Consuming cod liver oil or other fish oils is a good way to get essential omega-3 fatty acids. Unlike other types of fish oil supplements, however, cod liver oil is available in liquid form as well as pill form. Knowing the differences between the two may help you decide which makes the better fit for your needs. Consult your doctor before adding any cod liver oil supplement to your diet.
Video of the Day
Vitamins A and D
Cod liver oil is often taken for its vitamin A and D content, which is important for supporting bone and immune health. While nutrition information may vary from brand to brand, you may notice a significant difference in vitamin A and D content in the same brand of cod liver oil when comparing the pill to the liquid version. One softgel capsule of cod liver oil meets 25 percent of the daily value for vitamin A and 34 percent of the daily value for vitamin D. In contrast, a 1-teaspoon serving of the liquid version of cod liver oil meets 80 percent of the daily value for vitamin A and 100 percent of the daily value for vitamin D.
Comparing the Omega-3s
In addition to being a better source of vitamins A and D, the liquid version of cod liver oil is also a better source of omega-3 fatty acids. One softgel contains 37 milligrams of eicosapentaenoic acid, or EPA, and 36 milligrams of docosahexaenoic acid, or DHA. A 1-teaspoon serving of the liquid version contains 350 milligrams of EPA and 350 milligrams of DHA. For reference, a typical fish oil supplement contains 180 milligrams of EPA and 120 milligrams of DHA, according to the University of Maryland Medical Center.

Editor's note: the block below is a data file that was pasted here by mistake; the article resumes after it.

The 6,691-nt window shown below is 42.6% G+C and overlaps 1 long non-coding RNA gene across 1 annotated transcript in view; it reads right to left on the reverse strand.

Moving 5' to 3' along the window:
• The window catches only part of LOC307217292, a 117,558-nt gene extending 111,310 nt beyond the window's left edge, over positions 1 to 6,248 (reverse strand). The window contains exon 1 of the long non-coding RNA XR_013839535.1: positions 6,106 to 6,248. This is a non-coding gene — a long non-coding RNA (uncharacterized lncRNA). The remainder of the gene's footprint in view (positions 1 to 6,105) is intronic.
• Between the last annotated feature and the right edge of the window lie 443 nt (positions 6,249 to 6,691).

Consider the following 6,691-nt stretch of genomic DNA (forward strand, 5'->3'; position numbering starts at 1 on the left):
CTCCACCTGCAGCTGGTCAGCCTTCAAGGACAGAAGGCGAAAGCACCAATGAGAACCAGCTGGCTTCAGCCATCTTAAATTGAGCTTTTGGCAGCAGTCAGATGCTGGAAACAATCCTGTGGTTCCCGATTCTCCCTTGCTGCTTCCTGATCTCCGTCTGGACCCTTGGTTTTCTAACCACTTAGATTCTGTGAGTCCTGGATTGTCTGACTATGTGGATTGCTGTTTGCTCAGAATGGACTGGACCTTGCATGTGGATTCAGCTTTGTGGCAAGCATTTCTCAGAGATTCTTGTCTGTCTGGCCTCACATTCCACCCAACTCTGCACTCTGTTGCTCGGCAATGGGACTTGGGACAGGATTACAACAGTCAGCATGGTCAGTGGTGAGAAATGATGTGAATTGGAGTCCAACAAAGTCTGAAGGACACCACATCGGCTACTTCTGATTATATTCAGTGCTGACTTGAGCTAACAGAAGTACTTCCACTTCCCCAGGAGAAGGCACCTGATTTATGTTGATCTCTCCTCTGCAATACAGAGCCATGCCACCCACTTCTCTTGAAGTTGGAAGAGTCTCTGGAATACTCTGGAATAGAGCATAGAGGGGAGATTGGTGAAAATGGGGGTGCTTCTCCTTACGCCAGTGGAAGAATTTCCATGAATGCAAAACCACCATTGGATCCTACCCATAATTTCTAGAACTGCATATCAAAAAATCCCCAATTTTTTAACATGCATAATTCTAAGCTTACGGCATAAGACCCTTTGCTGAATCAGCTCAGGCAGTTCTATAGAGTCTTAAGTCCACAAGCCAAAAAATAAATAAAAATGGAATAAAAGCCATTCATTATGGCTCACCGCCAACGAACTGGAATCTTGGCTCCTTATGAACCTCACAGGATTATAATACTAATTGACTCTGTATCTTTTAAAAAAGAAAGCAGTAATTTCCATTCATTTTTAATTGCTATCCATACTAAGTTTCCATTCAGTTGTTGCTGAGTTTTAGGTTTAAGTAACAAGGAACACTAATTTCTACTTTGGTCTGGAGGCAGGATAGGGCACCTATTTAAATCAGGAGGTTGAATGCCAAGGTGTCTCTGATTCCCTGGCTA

Easier to Swallow
While the nutrient content of the pill and liquid versions of cod liver oil vary significantly, none of it matters if you can't swallow the supplement. If you have a difficult time swallowing pills, the liquid version makes a good choice. Even though the liquid cod liver oil may be flavored, however, it may be tough to swallow if you don't like the fishy taste. Still, you may be able to mix the liquid version in juice or food to make it easier to take.
You should not take cod liver oil supplements in any form if you have an allergy to fish, and you should stop taking the supplement if you experience an allergic reaction. This may include the development of hives, chest tightness or difficulty breathing. Also, talk to your doctor or pharmacist about the supplement if you're taking any blood-thinning medication such as aspirin or Coumadin. There's also concern that the supplement may interact with hormone medications.
Vitamin A in supplements such as cod liver oil might lead to excessive intake and toxicity as well. Your body stores vitamin A, a fat-soluble vitamin, primarily in the liver, and amounts can build up over time. That can cause permanent damage to the liver. To lower your risk of toxicity, look for cod liver oil supplements with reduced vitamin A levels.